More on top-down authority versus everyone else.
On obedience. Last week Sister Pat Farrell said what she thinks obedience is.
But the word obedience comes from the Latin root meaning to hear, to listen. And so as I have come to understand that vow, what it means to me is that we listen to what God is calling us to in the signs of our times.
This week the bishop said what he thinks of that.
My reaction is that it sounds very beautiful and appealing, and no one can argue that we have to be obedient to God and that we have to follow conscience. But on the other hand, it flies in the face of 2,000 years of the notion of religious life, that obedience means obedience to lawful superiors within the community, and it certainly means the obedience of faith to what the church believes and teaches.
Again, Catholicism understands Christianity to be a revealed religion, in which truths of faith, under the inspiration of the Holy Spirit, are authentically taught. So St. Paul talks about the obedience of faith. So it’s not just about a kind of vague sense of obedience, but it really comes to a very specific obedience in some cases, particularly for religious women or religious men.
It’s what it is. It’s not what we’ve grown used to, in the non-theocratic parts of the world, which is adults thinking about ethics and problems and competing goods; it’s obedience and “truths of faith” and no questions.
Then there’s ordination. Women can be theologians, and that’s great, but priests, no. Why? Because penis.
But when it comes to the priesthood, and I don’t know that on a program like this we’re able to explore the theology of it, because it is a theological one; it’s not political. It’s not sociological. It’s theological. About what the sacraments are and what it means for a man to stand at the altar and act in the very person of Christ as a priest.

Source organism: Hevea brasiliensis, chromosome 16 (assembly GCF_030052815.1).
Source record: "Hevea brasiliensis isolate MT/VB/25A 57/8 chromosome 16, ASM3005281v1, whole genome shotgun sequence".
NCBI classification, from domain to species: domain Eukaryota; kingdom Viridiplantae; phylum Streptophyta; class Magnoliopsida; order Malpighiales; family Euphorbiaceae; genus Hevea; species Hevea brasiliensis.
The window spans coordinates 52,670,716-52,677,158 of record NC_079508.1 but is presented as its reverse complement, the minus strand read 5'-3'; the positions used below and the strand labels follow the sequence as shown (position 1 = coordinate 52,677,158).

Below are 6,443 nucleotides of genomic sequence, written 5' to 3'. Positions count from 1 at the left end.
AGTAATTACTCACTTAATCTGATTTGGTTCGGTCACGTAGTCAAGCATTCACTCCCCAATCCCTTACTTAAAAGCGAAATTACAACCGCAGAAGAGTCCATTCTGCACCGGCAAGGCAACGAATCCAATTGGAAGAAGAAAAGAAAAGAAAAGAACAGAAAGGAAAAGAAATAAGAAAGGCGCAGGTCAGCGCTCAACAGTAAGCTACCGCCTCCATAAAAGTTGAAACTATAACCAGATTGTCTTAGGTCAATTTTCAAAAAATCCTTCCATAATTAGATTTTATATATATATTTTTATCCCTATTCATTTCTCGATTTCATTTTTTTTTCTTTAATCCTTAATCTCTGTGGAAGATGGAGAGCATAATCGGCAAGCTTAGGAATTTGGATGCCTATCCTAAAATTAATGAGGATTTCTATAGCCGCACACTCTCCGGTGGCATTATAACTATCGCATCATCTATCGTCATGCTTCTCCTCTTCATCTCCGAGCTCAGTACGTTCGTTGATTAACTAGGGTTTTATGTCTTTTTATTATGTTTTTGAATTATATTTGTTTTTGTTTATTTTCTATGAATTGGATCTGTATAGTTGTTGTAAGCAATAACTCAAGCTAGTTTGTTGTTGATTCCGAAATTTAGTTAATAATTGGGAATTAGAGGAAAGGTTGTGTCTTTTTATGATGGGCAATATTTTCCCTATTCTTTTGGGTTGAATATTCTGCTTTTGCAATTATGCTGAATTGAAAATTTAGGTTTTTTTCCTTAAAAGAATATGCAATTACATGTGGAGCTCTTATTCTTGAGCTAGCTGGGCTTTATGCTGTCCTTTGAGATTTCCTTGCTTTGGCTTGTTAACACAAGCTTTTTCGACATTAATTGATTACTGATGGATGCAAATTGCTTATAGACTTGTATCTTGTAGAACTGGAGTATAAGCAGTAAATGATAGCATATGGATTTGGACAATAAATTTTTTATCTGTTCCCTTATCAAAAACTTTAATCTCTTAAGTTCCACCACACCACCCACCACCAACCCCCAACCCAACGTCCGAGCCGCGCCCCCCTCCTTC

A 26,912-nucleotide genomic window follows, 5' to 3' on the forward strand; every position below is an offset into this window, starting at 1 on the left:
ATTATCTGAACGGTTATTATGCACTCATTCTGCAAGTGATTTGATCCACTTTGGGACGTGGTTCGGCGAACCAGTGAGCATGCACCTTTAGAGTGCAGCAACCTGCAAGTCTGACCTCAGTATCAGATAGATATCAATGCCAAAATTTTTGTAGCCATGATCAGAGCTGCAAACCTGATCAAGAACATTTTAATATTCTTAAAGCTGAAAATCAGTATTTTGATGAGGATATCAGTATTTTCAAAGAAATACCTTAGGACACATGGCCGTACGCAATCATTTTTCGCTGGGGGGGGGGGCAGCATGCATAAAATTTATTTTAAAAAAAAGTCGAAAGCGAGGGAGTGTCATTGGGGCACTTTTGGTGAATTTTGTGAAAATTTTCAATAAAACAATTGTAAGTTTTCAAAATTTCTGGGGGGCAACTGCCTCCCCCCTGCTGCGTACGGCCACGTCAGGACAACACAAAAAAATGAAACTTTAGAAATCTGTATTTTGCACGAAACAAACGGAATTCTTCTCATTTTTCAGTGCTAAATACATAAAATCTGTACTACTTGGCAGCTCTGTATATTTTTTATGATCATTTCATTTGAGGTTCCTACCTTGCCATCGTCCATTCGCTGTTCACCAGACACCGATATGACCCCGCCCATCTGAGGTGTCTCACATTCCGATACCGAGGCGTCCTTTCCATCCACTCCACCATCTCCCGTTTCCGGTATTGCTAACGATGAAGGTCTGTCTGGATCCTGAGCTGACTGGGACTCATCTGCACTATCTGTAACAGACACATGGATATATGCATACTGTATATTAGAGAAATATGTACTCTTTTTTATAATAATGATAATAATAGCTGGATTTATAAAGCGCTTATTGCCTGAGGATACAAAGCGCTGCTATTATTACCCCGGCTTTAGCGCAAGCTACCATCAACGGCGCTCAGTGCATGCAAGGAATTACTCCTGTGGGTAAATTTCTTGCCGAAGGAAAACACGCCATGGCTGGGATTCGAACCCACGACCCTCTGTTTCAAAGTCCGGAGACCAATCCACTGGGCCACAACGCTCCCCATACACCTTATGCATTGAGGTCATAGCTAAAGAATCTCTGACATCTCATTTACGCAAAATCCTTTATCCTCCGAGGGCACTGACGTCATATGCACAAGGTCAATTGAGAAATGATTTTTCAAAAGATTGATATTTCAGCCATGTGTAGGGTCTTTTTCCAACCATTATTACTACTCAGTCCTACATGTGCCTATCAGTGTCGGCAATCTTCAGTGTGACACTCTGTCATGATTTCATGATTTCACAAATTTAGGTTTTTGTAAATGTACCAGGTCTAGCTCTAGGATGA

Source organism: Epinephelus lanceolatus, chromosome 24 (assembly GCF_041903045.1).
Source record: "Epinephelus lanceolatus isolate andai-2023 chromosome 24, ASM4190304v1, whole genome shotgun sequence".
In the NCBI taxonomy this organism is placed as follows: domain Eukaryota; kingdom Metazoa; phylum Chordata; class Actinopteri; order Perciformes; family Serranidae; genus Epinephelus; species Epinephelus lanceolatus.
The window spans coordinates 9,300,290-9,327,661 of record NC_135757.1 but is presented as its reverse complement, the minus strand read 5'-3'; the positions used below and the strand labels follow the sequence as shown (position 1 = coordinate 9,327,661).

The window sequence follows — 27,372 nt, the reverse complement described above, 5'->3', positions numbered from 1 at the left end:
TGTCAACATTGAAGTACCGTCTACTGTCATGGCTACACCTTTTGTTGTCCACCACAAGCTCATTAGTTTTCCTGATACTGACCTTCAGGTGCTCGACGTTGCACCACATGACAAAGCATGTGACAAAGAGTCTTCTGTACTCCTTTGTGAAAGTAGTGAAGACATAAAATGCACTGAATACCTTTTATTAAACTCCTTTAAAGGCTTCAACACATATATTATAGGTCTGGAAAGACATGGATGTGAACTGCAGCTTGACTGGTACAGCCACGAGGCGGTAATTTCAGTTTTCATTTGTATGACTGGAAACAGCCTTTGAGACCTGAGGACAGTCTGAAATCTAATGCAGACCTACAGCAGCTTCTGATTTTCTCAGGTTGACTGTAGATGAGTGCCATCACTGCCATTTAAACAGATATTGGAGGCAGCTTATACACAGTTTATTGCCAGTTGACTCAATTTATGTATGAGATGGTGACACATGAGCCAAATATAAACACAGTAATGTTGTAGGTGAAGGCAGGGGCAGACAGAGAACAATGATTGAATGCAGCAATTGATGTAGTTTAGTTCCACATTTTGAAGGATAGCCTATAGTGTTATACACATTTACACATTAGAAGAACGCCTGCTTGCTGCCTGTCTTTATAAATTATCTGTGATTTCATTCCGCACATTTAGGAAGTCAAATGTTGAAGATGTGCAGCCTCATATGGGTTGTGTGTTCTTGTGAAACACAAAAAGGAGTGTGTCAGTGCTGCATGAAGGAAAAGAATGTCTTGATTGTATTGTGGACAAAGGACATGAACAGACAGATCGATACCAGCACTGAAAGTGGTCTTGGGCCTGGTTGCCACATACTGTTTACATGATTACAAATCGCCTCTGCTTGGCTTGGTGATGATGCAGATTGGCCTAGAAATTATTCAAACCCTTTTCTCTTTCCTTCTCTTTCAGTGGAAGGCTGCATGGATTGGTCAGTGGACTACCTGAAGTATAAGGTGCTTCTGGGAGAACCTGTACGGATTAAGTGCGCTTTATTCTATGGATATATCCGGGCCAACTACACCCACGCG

I mean, St. Paul talks about Christ being the groom and the church being his bride. That symbolism, theologically, is very much a part of our understanding of the Mass and the priesthood. And that’s, I think, also why Christians who maintain their faith in a priesthood – namely, the Catholics and the Orthodox – do not have a female priest.
Penis. A groom has to have a penis. The church is the bride, and the priest is supposed to fuck her. That doesn’t sound quite right, somehow – yet it’s what the bishop said.
The church doesn’t say that the ordination of women is not possible because somehow women are unfit to carry out the functions of the priest, but because on the level of sacramental signs, it’s not the choice that our Lord made when it comes to those who act in his very person, as the church’s bridegroom.
But the Lord didn’t choose Americans, either. Or Germans, or Brazilians, or Mexicans…But there are German and Brazilian and Catholic priests. The choice their Lord made doesn’t much resemble most priests today.
And you can say, well, that sounds like a lot of poetry or you know, how do we know that’s true? But, again, if you’re a Catholic, this is part of our sacraments and our practice for two millennia, and it’s not just an arbitrary decision of male oppression over women.
The conclusion doesn’t follow.
Is change possible? The world changes, we change, can religious rules change?
I think certainly the world in which we live today is vastly different than the ancient world or the medieval world, or even the world of a century ago. And so there’s always an evolution in society. But what are your first principles? What are your basic beliefs? What do you believe is something that’s revealed by God in scripture and tradition and taught authoritatively through the ages?
Those kind of things do not change. Their understanding can evolve. There can be aspects of it that evolve and change, but not the fundamental things.
The fundamental things that they claim to know because they’re revealed by God in scripture and tradition and taught authoritatively through the ages. Dogma. Dogma can’t change. Thank you for a pleasant conversation.